Electric Motor Chainsaw Engine

The electric motor simply works like any other electric motor. An electric current flows through hundreds of windings of wires that are mounted on an armature on a shaft. The shaft is surrounded by magnets that react to the flow of current in the windings. Since they magnets are stationary, they force the armature windings mounted on a shaft to rotate. The shaft is the used to drive a chainsaw.

Next, let us a look at how that power gets to the chain.

Throttle and Engine Control Systems

The chainsaws throttle controls the supply of fuel to the engine and thus controls the saw’s revolutions per minute. The engine connects to the cutting chain itself as the prime mover using a clutch and a sprocket. The throttle allows the chainsaw operator to increase or decrease the saw’s speed as may require adapting to different jobs. Modern chainsaws automatically stop the chain as soon as the operator releases the pressure on the throttle as a safety mechanism.

Among the clutch’s suction in engine control is to keep the engine from stalling if the chain abruptly stops or slows which is relatively a common occurrence when cutting through hard or frozen wood. Another of the clutch’s functions is to prevent is to avoid the chain from rotating while the engine is idling, preventing accidental injury to the user or damage to the saw. A well-tuned clutch keeps the machine running consistently and efficiently, improving performance and safety.

Chainsaw Cutting Chain and Bar

The chain is the part of the chainsaw whose components do the actual cutting. That means that you do not want the chain to run if you are not doing any actual cutting. That would be dangerous and inefficient. That problem is solved by the use of the centrifugal clutch. The centrifugal clutch transfers the rotational power to the chainsaw’s chain when the operator pulls on the throttle. That happens because it is designed to force itself onto the gears that drive the chain sprocket when the engine is rotating at high speeds, and pull away as soon as the speeds drop. The gears then transfer the power to the sprockets that drive the chain. The chain rolls on a long steel plate called the chainsaw guide bar.

Starting a chainsaw engine with a pulley starter is not as easy as turning an ignition key. Hence the ability to keep you saw running at low speeds so that you do not turn it off is a great advantage. The centrifugal clutch enables this. It stops the chain from moving when the engine slows down (idling) and rotates it when the engine is running at high speeds. That is one of the best safety features of the chainsaw. The image below labels all the critical components that make a chainsaw work.

Chainsaw Diagram

How the Chain Cuts

Guide Bar

A chainsaw’s guide bar is a long, rounded piece of metal which is usually made from a wear-resistant steel alloy. Guide bars typically range from 16-36 inches long. An edge slot around the outside of the bar guides the cutting chain and holds it in position. The operator controls the machine by placing the guide bar against the object he wants to cut. Previously, loop-style guide bars known as bow bars were used to buck logs and clear Bush, but their use is now obsolete due to their increased risk of injury.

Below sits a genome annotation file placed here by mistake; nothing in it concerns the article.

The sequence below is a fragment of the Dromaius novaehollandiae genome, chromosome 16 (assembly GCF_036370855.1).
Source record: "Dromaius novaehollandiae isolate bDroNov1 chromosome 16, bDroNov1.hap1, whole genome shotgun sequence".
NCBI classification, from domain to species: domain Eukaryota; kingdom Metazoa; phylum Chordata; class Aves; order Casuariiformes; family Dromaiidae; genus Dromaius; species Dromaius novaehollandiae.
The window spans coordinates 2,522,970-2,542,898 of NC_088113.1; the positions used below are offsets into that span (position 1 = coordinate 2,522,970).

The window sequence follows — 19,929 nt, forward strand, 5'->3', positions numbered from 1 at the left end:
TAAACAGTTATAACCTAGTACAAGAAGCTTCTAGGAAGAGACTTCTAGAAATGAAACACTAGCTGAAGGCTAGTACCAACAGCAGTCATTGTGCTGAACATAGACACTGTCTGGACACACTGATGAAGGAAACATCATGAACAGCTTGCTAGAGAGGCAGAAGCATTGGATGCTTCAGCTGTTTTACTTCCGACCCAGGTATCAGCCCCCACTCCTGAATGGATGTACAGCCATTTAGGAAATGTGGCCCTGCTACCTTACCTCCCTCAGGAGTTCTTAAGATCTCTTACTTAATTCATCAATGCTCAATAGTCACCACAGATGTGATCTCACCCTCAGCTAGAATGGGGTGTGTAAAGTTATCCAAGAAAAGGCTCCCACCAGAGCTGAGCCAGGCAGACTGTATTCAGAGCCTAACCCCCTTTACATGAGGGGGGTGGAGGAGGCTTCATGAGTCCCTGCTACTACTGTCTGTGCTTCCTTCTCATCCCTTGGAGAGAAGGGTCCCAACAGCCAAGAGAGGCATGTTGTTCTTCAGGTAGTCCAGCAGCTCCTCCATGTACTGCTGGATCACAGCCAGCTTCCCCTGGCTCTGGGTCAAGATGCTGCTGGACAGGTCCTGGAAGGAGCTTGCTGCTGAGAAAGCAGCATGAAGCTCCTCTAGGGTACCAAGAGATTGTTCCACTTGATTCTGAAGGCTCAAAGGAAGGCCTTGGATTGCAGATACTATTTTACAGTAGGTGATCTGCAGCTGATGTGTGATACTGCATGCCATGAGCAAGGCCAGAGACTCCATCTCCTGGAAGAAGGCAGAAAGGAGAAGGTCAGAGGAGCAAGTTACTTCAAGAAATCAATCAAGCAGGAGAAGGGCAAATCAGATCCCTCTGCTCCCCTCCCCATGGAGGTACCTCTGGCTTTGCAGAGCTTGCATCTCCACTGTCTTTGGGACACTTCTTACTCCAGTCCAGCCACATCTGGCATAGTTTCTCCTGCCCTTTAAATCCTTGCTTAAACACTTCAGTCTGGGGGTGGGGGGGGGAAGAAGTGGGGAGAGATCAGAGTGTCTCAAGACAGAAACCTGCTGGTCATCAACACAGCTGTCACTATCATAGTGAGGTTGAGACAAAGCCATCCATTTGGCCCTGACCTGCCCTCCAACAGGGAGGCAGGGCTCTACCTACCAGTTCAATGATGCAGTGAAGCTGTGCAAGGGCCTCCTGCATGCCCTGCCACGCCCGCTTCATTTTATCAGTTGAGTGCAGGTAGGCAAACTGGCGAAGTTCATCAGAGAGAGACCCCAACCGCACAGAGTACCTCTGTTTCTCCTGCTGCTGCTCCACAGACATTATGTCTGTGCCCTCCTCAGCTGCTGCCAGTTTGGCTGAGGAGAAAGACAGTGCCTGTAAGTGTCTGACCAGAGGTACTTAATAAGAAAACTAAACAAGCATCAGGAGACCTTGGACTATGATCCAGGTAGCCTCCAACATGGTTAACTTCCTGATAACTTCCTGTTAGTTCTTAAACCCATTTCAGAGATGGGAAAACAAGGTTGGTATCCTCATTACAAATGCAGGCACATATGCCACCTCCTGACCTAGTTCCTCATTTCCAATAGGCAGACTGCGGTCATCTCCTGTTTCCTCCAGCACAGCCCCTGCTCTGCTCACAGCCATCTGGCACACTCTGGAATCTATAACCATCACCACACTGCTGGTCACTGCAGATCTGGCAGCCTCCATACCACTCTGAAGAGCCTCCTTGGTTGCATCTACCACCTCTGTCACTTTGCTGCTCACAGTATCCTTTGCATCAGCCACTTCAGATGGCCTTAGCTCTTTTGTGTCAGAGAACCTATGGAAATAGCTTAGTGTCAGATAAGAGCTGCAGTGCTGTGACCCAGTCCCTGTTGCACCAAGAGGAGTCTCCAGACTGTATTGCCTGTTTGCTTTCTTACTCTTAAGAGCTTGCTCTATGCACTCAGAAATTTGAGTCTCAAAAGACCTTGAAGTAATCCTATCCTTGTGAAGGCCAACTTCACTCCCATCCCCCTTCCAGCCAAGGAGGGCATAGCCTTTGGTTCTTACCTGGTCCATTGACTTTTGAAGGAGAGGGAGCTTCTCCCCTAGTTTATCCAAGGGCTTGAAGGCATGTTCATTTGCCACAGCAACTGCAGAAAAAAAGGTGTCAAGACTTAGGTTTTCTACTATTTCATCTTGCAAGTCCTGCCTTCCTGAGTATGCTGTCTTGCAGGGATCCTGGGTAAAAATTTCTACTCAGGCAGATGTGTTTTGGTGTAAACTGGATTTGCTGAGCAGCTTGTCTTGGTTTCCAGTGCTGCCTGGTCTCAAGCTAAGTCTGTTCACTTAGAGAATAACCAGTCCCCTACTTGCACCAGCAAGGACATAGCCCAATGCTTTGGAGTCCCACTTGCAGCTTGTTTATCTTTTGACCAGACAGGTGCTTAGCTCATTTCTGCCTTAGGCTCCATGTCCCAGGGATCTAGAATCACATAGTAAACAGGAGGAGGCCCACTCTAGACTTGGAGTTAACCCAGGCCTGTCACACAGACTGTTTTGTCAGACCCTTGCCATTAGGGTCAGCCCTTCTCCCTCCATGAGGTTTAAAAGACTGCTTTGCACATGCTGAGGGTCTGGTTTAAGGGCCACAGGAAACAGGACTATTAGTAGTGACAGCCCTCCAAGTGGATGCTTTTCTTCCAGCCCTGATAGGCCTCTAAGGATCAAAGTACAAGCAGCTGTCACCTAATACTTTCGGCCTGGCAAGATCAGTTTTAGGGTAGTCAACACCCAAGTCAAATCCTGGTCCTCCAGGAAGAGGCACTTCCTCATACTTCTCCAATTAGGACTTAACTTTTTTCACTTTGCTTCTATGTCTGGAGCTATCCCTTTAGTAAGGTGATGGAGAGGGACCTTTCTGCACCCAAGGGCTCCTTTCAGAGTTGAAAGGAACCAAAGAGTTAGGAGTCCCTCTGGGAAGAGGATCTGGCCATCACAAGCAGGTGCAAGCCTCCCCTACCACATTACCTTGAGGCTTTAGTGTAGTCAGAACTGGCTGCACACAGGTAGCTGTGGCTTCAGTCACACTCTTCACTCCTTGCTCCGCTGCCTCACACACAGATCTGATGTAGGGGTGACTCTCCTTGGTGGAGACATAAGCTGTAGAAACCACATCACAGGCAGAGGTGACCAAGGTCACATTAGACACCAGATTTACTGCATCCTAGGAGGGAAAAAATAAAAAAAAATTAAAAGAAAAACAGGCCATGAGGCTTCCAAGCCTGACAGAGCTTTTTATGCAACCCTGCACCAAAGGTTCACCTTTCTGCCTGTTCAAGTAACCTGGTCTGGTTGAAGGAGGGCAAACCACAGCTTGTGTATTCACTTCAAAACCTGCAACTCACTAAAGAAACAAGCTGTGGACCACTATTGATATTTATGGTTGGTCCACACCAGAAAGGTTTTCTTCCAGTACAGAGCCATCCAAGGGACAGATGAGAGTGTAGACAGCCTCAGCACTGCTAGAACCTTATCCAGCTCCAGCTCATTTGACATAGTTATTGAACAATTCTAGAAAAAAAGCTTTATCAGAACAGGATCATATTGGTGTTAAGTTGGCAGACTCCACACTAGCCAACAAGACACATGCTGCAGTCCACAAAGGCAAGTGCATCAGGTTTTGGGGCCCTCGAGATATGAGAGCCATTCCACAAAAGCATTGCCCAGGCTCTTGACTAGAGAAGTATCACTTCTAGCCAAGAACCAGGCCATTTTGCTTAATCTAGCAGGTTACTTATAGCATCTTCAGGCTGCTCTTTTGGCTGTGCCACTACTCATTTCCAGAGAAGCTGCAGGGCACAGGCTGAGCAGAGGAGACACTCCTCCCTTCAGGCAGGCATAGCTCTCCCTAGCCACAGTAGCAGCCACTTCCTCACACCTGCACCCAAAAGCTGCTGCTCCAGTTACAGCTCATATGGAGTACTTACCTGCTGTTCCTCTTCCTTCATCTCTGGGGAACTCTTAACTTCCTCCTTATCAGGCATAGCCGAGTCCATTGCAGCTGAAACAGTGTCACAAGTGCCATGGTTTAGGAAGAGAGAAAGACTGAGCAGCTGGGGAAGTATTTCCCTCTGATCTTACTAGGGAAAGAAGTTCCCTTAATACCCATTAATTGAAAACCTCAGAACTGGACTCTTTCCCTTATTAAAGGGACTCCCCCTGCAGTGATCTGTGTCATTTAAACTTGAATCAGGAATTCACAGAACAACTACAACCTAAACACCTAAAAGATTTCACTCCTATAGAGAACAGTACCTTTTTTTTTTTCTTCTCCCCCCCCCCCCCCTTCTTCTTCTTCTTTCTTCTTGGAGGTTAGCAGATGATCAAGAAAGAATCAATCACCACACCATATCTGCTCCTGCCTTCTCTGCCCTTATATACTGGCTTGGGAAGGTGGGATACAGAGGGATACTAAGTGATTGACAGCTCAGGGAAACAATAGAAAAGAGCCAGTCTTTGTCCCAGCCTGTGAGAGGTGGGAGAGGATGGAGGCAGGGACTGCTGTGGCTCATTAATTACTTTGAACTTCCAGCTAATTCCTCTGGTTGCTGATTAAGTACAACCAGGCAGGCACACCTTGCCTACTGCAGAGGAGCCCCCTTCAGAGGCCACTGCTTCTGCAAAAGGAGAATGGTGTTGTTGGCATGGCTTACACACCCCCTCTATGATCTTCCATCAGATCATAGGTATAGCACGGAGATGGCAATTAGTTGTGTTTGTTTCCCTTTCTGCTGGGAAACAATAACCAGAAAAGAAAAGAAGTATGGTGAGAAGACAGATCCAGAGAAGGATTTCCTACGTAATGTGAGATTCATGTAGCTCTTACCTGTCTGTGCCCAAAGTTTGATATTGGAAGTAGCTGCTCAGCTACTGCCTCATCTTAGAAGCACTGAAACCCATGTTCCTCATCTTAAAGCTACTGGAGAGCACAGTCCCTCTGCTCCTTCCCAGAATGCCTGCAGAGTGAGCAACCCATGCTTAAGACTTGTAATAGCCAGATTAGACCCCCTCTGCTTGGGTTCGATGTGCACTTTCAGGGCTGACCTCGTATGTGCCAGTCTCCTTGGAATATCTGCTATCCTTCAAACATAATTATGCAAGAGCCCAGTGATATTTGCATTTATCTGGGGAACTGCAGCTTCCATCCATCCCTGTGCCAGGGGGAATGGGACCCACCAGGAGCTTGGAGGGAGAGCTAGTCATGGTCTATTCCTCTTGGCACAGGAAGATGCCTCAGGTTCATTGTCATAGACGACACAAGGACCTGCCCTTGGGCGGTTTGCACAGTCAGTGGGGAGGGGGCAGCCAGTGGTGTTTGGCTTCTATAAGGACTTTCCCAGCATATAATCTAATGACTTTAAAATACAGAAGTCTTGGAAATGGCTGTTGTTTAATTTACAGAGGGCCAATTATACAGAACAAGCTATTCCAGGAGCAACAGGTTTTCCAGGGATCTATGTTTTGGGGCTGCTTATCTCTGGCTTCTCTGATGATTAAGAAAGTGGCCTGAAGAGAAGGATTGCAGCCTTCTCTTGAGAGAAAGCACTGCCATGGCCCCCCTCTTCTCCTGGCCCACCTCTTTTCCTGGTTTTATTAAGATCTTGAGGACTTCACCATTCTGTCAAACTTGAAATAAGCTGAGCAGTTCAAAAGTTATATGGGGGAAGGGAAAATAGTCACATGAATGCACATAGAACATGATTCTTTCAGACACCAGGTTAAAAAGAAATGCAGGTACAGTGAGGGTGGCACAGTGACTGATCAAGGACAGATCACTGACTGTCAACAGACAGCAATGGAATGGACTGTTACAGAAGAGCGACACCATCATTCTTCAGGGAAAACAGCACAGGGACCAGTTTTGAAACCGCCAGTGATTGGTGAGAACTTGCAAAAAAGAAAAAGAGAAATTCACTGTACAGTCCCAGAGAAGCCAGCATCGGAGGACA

Once you pull on the throttle and the chain is set in motion at high speed, it can cut through wood if its cutting links are sharp. The chain’s cutting part is called the cutter teeth or cutting link. It is sharp but delicate; cutting material such as soil, dirt, and rock can quickly blunt it. Let us look at the cutting links that make the chain such a special component of the chainsaw. The two main types of cutter teeth are the round and square cutter teeth. Most chainsaw will have the square-ground chisel bit. It is preferred because it cuts better compared to others cutter teeth. However, it’s less suitable for cutting hardwood.

To summarize all the the components of a chainsaw and how they work, see this video of  Stihl chainsaw below.

Additional Engine Information

4-Stroke Gas Chainsaw Engine

The piston has to make four movements before a complete powering cycle occurs. In the first stroke, the crankshaft turns halfway; the air-fuel mixture is drawn into the engine as piston moves down the cylinder. At this point, the intake valve is kept open by the camshaft rod. In the second stroke when the crankshaft completes its first rotation, the air-fuel mixture is compressed in the engine as the piston moves up the cylinder. In this stroke, both exhaust and intake valves are closed. In the third stroke, as the piston travels down the cylinder for a second time, the fuel burns. The valves remain closed at this time as well. By now, the crankshaft will have made one and half rotations. Finally, the piston travels up the cylinder forcing out the exhaust gasses through the exhaust valve. During this last cycle, the intake valve closes while the exhaust valve opens. Now, the crankshaft will have made two complete rotations or 720 degrees turn. It is important to observe the chainsaw will have only gotten one power stroke from the two turns.